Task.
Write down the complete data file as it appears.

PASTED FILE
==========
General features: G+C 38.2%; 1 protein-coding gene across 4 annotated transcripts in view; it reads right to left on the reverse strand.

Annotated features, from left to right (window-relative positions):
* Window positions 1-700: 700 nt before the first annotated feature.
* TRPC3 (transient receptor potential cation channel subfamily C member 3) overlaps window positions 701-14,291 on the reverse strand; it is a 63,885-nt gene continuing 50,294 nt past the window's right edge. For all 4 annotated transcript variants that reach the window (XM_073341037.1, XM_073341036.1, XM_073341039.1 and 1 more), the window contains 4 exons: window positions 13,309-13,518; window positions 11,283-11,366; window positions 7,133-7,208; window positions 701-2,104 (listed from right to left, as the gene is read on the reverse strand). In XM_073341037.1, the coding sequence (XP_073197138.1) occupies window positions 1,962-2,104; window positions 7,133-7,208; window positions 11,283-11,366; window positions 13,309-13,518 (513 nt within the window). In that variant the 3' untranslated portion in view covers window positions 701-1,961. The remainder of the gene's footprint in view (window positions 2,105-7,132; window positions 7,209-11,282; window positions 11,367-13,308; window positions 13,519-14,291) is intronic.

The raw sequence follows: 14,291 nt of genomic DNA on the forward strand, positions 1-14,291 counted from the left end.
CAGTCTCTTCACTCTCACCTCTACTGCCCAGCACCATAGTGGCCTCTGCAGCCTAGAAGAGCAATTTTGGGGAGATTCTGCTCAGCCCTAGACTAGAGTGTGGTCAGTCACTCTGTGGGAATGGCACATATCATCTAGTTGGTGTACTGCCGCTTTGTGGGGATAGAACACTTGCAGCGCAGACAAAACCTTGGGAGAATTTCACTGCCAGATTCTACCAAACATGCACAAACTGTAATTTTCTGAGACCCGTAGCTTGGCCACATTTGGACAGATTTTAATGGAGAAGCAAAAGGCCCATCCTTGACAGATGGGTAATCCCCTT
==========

General features: G+C 38.2%; 1 protein-coding gene across 4 annotated transcripts in view; it reads right to left on the reverse strand.

Annotated features, from left to right (window-relative positions):
* Window positions 1-700: 700 nt before the first annotated feature.
* TRPC3 (transient receptor potential cation channel subfamily C member 3) overlaps window positions 701-14,291 on the reverse strand; it is a 63,885-nt gene continuing 50,294 nt past the window's right edge. For all 4 annotated transcript variants that reach the window (XM_073341037.1, XM_073341036.1, XM_073341039.1 and 1 more), the window contains 4 exons: window positions 13,309-13,518; window positions 11,283-11,366; window positions 7,133-7,208; window positions 701-2,104 (listed from right to left, as the gene is read on the reverse strand). In XM_073341037.1, the coding sequence (XP_073197138.1) occupies window positions 1,962-2,104; window positions 7,133-7,208; window positions 11,283-11,366; window positions 13,309-13,518 (513 nt within the window). In that variant the 3' untranslated portion in view covers window positions 701-1,961. The remainder of the gene's footprint in view (window positions 2,105-7,132; window positions 7,209-11,282; window positions 11,367-13,308; window positions 13,519-14,291) is intronic.

The raw sequence follows: 14,291 nt of genomic DNA on the forward strand, positions 1-14,291 counted from the left end.
CAGTCTCTTCACTCTCACCTCTACTGCCCAGCACCATAGTGGCCTCTGCAGCCTAGAAGAGCAATTTTGGGGAGATTCTGCTCAGCCCTAGACTAGAGTGTGGTCAGTCACTCTGTGGGAATGGCACATATCATCTAGTTGGTGTACTGCCGCTTTGTGGGGATAGAACACTTGCAGCGCAGACAAAACCTTGGGAGAATTTCACTGCCAGATTCTACCAAACATGCACAAACTGTAATTTTCTGAGACCCGTAGCTTGGCCACATTTGGACAGATTTTAATGGAGAAGCAAAAGGCCCATCCTTGACAGATGGGTAATCCCCTT